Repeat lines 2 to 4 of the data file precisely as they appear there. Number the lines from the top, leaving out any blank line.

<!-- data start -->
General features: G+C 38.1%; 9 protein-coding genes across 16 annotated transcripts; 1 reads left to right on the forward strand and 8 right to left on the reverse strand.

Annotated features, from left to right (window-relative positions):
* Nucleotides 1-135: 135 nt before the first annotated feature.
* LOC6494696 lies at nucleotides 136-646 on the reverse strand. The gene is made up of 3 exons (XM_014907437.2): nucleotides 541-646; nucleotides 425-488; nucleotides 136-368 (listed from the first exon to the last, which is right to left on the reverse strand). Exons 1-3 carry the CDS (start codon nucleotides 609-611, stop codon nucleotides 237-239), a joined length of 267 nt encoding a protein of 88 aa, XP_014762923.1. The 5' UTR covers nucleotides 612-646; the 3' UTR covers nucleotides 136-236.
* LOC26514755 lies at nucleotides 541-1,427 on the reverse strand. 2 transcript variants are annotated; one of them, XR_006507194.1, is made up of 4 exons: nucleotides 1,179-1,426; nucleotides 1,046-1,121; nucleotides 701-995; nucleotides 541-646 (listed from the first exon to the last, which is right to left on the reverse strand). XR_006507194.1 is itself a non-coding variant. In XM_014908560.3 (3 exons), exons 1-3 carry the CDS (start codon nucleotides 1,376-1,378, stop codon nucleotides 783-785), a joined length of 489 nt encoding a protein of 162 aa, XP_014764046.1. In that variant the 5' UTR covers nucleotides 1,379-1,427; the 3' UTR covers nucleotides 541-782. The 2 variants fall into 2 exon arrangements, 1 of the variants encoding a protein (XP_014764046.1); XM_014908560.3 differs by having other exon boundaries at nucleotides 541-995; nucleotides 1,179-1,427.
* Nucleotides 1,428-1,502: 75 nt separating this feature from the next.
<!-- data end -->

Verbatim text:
Annotated features, from left to right (window-relative positions):
* Nucleotides 1-135: 135 nt before the first annotated feature.
* LOC6494696 lies at nucleotides 136-646 on the reverse strand. The gene is made up of 3 exons (XM_014907437.2): nucleotides 541-646; nucleotides 425-488; nucleotides 136-368 (listed from the first exon to the last, which is right to left on the reverse strand). Exons 1-3 carry the CDS (start codon nucleotides 609-611, stop codon nucleotides 237-239), a joined length of 267 nt encoding a protein of 88 aa, XP_014762923.1. The 5' UTR covers nucleotides 612-646; the 3' UTR covers nucleotides 136-236.